George Springer Hit a Ball Out of the Stadium Tuesday Night

Springer crushed his sixth home run of the season last night, and we broke it down for you.

You know the phrase, "What goes up must come down?"

Well, I'm not sure it applies to the home run Houston Astros outfielder George Springer hit Tuesday night.

Take a gander for yourself.

If it wasn't obvious in the video, that ball left Minute Maid Park, as in it went out of the stadium. Hopefully the bat flip was subtle enough for Goose Goosage.

Surprisingly, Springer's home run -- which was his sixth of the season -- went "only" 412 feet. It was the third-longest home run he's hit in 2016, but it doesn't even crack the top-100 for farthest home runs hit this season. Perhaps the short porch in left field skewed our perception of distance, as it is just 315 feet down the line.

While the distance of Springer's moonshot wasn't impressively far, the exit velocity was. Hit at a speed of 111.8 miles per hour, according to Baseball Savant, it was the second-hardest home run Springer has hit this season.

His hardest tater came against Justin Verlander on April 16th.

The exit velocity on this shot was 115.9 miles per hour, which is tied for the eighth-hardest hit ball this season, and is understandable considering how quickly it got out.

Springer doesn't always hit the ball hard -- his 34.6 hard-hit rate is outside of the top-60 this season -- but he does tend to when he hits fly balls or line drives.

His 97.4 average exit velocity on fly balls/line drives ranks 25th-best this season and has helped put him on a 36-home run pace (if he's able to play a full season), which would easily be a career high.

Springer's Past

Springer came out of the gate hot in 2014 -- his first season in the big leagues. He hit 20 home runs in 78 games (345 plate appearances), which equates to roughly 42 home runs over the course of a full season, but that's not to say he didn't have his flaws. Springer hit just .231 -- his Isolated Power of .237 was actually higher -- and his strikeout rate was 33.0 percent, which would have tied for worst if he had enough plate appearances to qualify.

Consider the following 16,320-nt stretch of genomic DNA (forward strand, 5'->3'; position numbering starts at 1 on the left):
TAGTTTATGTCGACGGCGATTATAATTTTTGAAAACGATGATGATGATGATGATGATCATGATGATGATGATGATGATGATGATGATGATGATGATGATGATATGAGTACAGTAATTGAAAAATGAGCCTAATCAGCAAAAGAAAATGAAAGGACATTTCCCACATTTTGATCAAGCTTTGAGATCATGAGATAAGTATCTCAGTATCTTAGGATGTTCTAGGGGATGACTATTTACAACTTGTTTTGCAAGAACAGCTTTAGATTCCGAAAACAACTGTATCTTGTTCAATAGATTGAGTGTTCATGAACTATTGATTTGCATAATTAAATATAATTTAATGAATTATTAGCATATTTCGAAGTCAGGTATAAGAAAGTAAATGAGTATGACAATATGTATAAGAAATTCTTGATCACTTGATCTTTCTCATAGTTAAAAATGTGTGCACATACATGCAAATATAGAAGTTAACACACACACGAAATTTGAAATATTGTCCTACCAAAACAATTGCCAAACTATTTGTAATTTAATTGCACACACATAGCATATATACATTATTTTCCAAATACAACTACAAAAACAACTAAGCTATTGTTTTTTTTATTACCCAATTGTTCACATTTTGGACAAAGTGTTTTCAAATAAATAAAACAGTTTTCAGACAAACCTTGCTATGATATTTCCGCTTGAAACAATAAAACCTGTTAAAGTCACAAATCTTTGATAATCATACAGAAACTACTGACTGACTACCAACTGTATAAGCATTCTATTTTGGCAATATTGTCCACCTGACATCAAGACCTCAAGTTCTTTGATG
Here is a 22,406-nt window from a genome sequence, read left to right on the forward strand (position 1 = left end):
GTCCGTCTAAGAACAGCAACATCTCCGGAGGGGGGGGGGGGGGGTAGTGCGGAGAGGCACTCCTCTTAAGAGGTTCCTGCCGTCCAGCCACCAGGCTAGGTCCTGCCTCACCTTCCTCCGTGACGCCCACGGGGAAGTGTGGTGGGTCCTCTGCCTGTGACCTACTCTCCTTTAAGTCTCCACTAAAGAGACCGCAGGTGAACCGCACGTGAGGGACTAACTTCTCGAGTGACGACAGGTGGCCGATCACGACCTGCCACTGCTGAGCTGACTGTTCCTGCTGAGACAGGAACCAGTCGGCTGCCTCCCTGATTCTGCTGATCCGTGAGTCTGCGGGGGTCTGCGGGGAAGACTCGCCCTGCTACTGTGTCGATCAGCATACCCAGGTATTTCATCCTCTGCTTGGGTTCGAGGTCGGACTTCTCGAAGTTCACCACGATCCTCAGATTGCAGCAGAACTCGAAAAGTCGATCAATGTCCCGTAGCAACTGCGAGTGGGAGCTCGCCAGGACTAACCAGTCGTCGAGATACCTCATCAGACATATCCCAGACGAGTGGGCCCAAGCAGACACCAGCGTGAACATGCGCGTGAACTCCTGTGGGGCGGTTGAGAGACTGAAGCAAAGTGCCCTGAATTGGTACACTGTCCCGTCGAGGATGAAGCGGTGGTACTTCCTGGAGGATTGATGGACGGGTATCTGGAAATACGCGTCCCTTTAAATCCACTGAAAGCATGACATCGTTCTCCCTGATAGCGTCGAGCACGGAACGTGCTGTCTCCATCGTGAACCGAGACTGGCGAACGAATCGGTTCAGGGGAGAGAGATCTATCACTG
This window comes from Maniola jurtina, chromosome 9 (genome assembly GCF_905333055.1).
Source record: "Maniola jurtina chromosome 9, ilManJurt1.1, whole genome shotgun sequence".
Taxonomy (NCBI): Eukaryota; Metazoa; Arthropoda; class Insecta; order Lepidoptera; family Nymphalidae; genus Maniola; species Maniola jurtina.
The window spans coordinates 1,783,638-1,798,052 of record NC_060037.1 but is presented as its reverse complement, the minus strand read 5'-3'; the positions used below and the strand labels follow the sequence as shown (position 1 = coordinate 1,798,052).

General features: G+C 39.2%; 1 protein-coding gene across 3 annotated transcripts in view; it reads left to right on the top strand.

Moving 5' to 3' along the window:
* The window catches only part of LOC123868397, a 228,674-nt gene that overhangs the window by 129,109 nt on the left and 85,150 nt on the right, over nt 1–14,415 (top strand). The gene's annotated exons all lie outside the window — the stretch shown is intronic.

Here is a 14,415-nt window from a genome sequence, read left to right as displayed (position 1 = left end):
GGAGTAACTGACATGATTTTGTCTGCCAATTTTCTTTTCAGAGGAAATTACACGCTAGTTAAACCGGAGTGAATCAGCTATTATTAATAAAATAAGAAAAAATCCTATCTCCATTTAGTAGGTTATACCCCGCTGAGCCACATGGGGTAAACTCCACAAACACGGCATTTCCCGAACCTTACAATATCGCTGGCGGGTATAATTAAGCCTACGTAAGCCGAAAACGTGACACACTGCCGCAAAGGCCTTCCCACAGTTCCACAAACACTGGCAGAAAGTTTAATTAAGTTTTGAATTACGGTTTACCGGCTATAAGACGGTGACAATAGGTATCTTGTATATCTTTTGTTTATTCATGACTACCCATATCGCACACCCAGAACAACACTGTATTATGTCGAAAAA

Despite the flaws, Springer posted a .352 wOBA, which was fourth-best among all rookies, and his played improved in 2015 as well.

Springer was limited to 102 games (451 plate appearances) last season after fracturing his wrist, but he improved his batting average to .276 and his wOBA to .360. He lowered his strikeout rate to 24.2 percent while hitting 16 home runs.

Through 27 games (118 plate appearances) in 2016, Springer is hitting .274 with a .367 wOBA and a 23.7 percent strikeout rate, although an area of concern is his ability to draw walks. It's still early in the season, but his walk rate has fallen from 11.1 percent to 8.5 percent, something to keep an eye on.


Our models currently project Springer to finish 2016 with a .263 batting average, a .345 wOBA, and 21 home runs. Considering he has 6 home runs already this season, I wouldn't be surprised if he's able to surpass 21. He also has a 1.0 fWAR, which puts him on pace to post a 6.0 fWAR, something only 11 hitters did in 2015.

There's plenty of season left for Springer's pace to cool, but if nothing else, I'm sure we'll see a few more impressive long balls from the former first-round pick. Anyone who hits their first home run of the season in Yankee Stadium for a grand slam seems to have a flair for the dramatic.